- Last week the United Nations Security Council members agreed to extend the stabilization mission in Haiti until next October, with that possibly being the final year of the blue-helmet peacekeeping force, reports the Miami Herald. Members followed the recommendation of U.N. Secretary General Ban Ki-moon.
- The Wall Street Journal's Mary O'Grady criticizes U.S. Secretary of State John Kerry's message to Haitians to "come together" to make the upcoming Oct. 25 elections a success during his trip last week. She refers to a May World Bank Study that says Haiti's economic growth is held back by crony capitalism. "The record of Haiti’s elected politicians, since the transition to democracy at the beginning of the 1990s, is dismal. The political class still uses its power for personal aggrandizement, as the infamous dictators François Duvalier and his son Jean-Claude did for almost 30 years," she argues, and goes into several criticisms of why the economy functions poorly.
- Brazilian Finance Minister Joaquim Levy says the country's economic growth will slowly resume once Congress approves a government budget for next year, reports the Wall Street Journal. Voting on the budget -- which was altered by Levy to project better fiscal results -- has been delayed by a political stalemate in Congress which is loathe to support President Dilma Rousseff's austerity budget.
- Brazilian government officials want to spark an economic recovery by selling concessions for large infrastructure projects with more market-friendly rules, according to the Wall Street Journal. Efforts in this vein will be kicked off next month with auctions of contracts to operate hydroelectric power plants that will have no restrictions on foreign bidders.
- Chile is inching closer towards legal medical marijuana. AFP reports that the government will modify a decry to permit the sale in pharmacies of medications with marijuana derived components, with a very strict control. The new norm is currently being put together and will have to be approved by President Michelle Bachelet according to Jaime Burrows, the Chilean Viceminister of Health. Currently such medication cannot be commercialized and can only be obtained through a request for importation made to the Institute of Public Health. But Congress is considering a norm that would decriminalize marijuana for recreational and medicinal purposes. Quinto Poder reports on the proposal wending its way through commissions.
- The Banco Continental, Honduras' eight largest bank, will remain closed until Wednesday and will eventually be liquidated after being caught up in a U.S. money laundering investigation, reports the Associated Press. Its owner, Jaime Rosenthal, along with his son and a nephew, has been charged with laundering money for Los Cachiros, a Central American drug trafficking clan. (See last Thursday's post.)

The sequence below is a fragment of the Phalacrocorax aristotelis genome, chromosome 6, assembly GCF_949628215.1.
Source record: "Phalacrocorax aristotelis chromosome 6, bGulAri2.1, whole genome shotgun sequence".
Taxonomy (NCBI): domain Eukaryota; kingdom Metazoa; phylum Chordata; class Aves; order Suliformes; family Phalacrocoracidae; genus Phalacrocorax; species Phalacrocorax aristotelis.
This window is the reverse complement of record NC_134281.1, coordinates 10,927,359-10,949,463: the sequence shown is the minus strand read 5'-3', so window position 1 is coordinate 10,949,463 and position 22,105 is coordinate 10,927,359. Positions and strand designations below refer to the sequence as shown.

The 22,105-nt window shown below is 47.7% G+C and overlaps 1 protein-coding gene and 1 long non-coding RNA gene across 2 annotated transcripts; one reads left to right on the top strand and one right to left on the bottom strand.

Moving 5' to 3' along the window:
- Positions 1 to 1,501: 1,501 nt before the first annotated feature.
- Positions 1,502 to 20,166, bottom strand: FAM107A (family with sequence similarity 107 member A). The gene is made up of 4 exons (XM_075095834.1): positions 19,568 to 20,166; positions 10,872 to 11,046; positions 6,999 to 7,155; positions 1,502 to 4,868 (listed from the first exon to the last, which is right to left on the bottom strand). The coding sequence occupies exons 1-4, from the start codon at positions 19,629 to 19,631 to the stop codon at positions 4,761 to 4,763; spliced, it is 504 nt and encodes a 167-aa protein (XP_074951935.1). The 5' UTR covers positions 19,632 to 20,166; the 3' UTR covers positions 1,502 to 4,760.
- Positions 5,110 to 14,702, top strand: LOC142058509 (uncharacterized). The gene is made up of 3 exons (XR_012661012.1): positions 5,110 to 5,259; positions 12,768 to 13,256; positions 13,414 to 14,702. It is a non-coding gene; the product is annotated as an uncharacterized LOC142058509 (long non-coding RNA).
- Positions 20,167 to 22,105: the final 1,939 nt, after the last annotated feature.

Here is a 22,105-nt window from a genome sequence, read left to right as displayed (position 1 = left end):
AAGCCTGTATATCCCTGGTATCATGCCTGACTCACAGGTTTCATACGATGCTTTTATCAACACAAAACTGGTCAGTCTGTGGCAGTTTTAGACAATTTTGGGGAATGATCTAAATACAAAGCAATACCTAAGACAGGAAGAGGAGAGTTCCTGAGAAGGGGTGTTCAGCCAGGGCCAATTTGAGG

- The Wall Street Journal draws on a series of interviews with U.S. diplomat Bernard Aronson, envoy to the peace talks between the Colombian government and the FARC, to give insight into the process that culminated with the recent breakthroughs that agree on a six month deadline to reach an accord. The piece profiles Aronson, who contributed to the incremental advances on sticking points regarding transitional justice for guerrillas and how to guarantee their security if they disarm that led to the recent agreement.
- Last week the IMF held its annual meeting in Peru. The location was chosen three years ago as an example of Latin America's economic success. Instead, the country has become "a symbol of downgraded hopes across emerging economies buffeted by a collapse in commodity prices, the pullback in China and an upswing in the dollar," according to the Wall Street Journal.
- Andrés Oppenheimber, at the Miami Herald, says that the Trans-Pacific agreements signed last week between the U.S. and 11 other countries will leave the "populist governments of Brazil, Argentina, Venezuela and other countries that will be left even more isolated from the global economy — and poorer — than before."
- A new Puerto Rican public school regulation will allow students to wear pants or skirts -- part of their official uniforms -- regardless of gender, a move meant to be inclusive of LGBT youths. The Associated Press reports that the move has unleashed debate on the conservative island.
- And a New York Times "Retro Report" delves into the theft of babies by the military junta that ruthlessly ruled Argentina from 1976 to 1983 during the Dirty War that left as many as 30,000 Argentines "disappeared."
- The recently released "Sicario" movie isn't even out in Mexico yet, but Ciudad Juárez Mayor Enrique Serrano Escobar is already launching a campaign against the violent, hellish portrayal of the city. "There is a whole community making an effort to restore the image of the city, and now they come along and speak ill of us,” he said in an interview with the New York Times.
- But many Mexicans offended with their neighbor to the north -- specifically Republican presidential candidate Donald Trump -- are resorting to humor to blow off angry steam reports the Christian Science Monitor, which covers a skit dedicated to lampooning him. "The Sons of Trump" is "a nearly 90-minute-long string of slapstick skits lambasting a grunting, insult-hurling Trump and his wealthy, witless peers."